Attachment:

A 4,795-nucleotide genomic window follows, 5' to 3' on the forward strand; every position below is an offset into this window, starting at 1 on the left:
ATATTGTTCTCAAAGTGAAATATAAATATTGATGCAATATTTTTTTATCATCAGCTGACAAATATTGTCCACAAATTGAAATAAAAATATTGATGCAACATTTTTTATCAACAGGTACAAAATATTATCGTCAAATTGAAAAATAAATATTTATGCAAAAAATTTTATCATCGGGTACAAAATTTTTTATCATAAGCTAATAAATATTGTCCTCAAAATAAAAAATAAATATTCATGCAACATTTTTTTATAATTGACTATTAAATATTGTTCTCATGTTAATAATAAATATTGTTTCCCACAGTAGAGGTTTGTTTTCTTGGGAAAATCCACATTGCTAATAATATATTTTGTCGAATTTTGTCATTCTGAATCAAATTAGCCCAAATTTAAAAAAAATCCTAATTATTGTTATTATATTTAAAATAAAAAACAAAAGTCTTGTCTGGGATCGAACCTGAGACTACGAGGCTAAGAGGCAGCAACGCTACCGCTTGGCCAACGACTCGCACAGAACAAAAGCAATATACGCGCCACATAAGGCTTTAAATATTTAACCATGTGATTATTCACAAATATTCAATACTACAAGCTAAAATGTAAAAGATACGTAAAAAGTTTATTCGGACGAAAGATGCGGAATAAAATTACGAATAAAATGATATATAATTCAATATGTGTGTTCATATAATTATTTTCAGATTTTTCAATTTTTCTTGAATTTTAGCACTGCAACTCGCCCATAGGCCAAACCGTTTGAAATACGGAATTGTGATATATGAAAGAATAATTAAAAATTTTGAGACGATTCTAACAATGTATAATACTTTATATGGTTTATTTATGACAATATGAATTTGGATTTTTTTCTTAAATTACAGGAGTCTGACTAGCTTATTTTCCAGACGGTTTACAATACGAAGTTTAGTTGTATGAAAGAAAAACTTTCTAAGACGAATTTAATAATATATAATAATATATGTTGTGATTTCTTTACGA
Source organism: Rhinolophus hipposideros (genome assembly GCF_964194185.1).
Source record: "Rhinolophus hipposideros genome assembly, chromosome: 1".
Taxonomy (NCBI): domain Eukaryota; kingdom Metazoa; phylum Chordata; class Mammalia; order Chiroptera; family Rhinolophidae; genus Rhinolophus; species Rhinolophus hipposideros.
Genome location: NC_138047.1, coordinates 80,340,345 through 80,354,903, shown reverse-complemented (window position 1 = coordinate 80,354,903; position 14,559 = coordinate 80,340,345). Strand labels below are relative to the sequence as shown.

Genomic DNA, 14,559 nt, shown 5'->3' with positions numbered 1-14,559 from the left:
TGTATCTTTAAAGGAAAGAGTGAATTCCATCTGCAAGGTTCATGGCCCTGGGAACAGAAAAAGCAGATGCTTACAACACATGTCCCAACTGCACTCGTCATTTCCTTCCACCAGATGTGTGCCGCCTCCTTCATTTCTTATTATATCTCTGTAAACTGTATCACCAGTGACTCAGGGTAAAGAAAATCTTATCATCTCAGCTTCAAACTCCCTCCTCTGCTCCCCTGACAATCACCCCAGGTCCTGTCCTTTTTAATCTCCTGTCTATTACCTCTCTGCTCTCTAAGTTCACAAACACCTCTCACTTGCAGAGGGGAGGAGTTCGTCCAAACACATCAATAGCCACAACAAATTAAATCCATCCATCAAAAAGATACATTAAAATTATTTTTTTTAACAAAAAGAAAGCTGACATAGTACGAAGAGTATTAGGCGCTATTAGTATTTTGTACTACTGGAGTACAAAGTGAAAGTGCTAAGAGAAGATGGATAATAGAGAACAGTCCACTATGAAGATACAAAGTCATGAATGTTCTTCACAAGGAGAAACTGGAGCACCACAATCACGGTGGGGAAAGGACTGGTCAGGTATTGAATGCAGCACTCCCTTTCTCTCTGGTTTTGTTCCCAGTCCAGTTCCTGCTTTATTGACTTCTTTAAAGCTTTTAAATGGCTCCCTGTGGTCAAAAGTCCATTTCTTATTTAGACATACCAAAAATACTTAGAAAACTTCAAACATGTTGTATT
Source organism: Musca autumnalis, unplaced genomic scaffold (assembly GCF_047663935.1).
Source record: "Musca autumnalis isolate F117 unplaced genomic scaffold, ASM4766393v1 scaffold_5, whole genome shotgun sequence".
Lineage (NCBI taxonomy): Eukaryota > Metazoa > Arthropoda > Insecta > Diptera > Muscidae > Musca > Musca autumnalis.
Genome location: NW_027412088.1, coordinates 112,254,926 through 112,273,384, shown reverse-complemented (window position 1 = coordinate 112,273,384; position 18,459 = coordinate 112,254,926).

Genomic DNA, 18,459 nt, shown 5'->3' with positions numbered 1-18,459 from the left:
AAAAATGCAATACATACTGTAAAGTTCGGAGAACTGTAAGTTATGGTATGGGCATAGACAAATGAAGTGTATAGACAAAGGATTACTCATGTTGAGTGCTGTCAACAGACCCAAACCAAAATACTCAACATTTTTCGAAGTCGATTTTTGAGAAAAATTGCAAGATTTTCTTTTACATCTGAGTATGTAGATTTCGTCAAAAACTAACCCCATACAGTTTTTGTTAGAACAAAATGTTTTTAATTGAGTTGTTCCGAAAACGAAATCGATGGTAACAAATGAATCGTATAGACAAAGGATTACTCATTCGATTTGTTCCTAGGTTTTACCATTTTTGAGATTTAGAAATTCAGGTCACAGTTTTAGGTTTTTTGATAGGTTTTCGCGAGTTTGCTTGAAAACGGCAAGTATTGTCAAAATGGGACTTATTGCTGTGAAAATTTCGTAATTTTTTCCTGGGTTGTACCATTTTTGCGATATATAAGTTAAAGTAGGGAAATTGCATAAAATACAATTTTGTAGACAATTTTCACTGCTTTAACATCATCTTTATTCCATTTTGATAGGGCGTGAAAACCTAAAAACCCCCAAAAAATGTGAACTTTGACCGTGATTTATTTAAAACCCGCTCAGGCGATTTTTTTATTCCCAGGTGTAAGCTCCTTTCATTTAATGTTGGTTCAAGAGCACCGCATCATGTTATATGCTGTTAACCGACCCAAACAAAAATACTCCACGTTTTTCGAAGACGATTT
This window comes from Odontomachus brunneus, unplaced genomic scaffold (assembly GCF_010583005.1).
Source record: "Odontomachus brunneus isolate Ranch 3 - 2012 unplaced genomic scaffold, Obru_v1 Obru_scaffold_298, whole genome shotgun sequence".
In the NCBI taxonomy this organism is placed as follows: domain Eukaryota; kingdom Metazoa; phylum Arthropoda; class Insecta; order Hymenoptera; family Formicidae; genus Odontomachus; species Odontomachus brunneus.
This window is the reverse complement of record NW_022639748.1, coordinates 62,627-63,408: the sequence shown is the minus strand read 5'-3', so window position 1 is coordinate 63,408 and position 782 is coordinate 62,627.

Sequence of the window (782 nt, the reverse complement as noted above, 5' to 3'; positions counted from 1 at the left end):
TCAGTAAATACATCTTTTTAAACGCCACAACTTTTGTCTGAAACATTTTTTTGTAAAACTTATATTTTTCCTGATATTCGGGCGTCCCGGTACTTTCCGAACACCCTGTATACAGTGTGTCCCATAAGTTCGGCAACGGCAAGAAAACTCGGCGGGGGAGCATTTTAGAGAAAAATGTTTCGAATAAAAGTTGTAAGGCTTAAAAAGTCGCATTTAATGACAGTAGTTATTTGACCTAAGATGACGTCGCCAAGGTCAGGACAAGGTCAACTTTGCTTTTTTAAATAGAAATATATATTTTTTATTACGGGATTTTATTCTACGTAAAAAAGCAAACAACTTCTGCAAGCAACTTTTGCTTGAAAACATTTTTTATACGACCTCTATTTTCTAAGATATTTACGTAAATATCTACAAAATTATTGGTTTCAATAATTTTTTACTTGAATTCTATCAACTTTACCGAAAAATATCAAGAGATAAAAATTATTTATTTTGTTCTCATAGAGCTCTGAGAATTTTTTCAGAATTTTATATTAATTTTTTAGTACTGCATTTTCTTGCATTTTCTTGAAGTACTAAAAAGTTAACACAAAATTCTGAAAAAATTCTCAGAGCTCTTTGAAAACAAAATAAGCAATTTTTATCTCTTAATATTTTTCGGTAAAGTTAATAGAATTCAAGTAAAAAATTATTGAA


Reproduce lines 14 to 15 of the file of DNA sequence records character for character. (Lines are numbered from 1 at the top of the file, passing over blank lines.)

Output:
AAAAATGCAATACATACTGTAAAGTTCGGAGAACTGTAAGTTATGGTATGGGCATAGACAAATGAAGTGTATAGACAAAGGATTACTCATGTTGAGTGCTGTCAACAGACCCAAACCAAAATACTCAACATTTTTCGAAGTCGATTTTTGAGAAAAATTGCAAGATTTTCTTTTACATCTGAGTATGTAGATTTCGTCAAAAACTAACCCCATACAGTTTTTGTTAGAACAAAATGTTTTTAATTGAGTTGTTCCGAAAACGAAATCGATGGTAACAAATGAATCGTATAGACAAAGGATTACTCATTCGATTTGTTCCTAGGTTTTACCATTTTTGAGATTTAGAAATTCAGGTCACAGTTTTAGGTTTTTTGATAGGTTTTCGCGAGTTTGCTTGAAAACGGCAAGTATTGTCAAAATGGGACTTATTGCTGTGAAAATTTCGTAATTTTTTCCTGGGTTGTACCATTTTTGCGATATATAAGTTAAAGTAGGGAAATTGCATAAAATACAATTTTGTAGACAATTTTCACTGCTTTAACATCATCTTTATTCCATTTTGATAGGGCGTGAAAACCTAAAAACCCCCAAAAAATGTGAACTTTGACCGTGATTTATTTAAAACCCGCTCAGGCGATTTTTTTATTCCCAGGTGTAAGCTCCTTTCATTTAATGTTGGTTCAAGAGCACCGCATCATGTTATATGCTGTTAACCGACCCAAACAAAAATACTCCACGTTTTTCGAAGACGATTT
This window comes from Odontomachus brunneus, unplaced genomic scaffold (assembly GCF_010583005.1).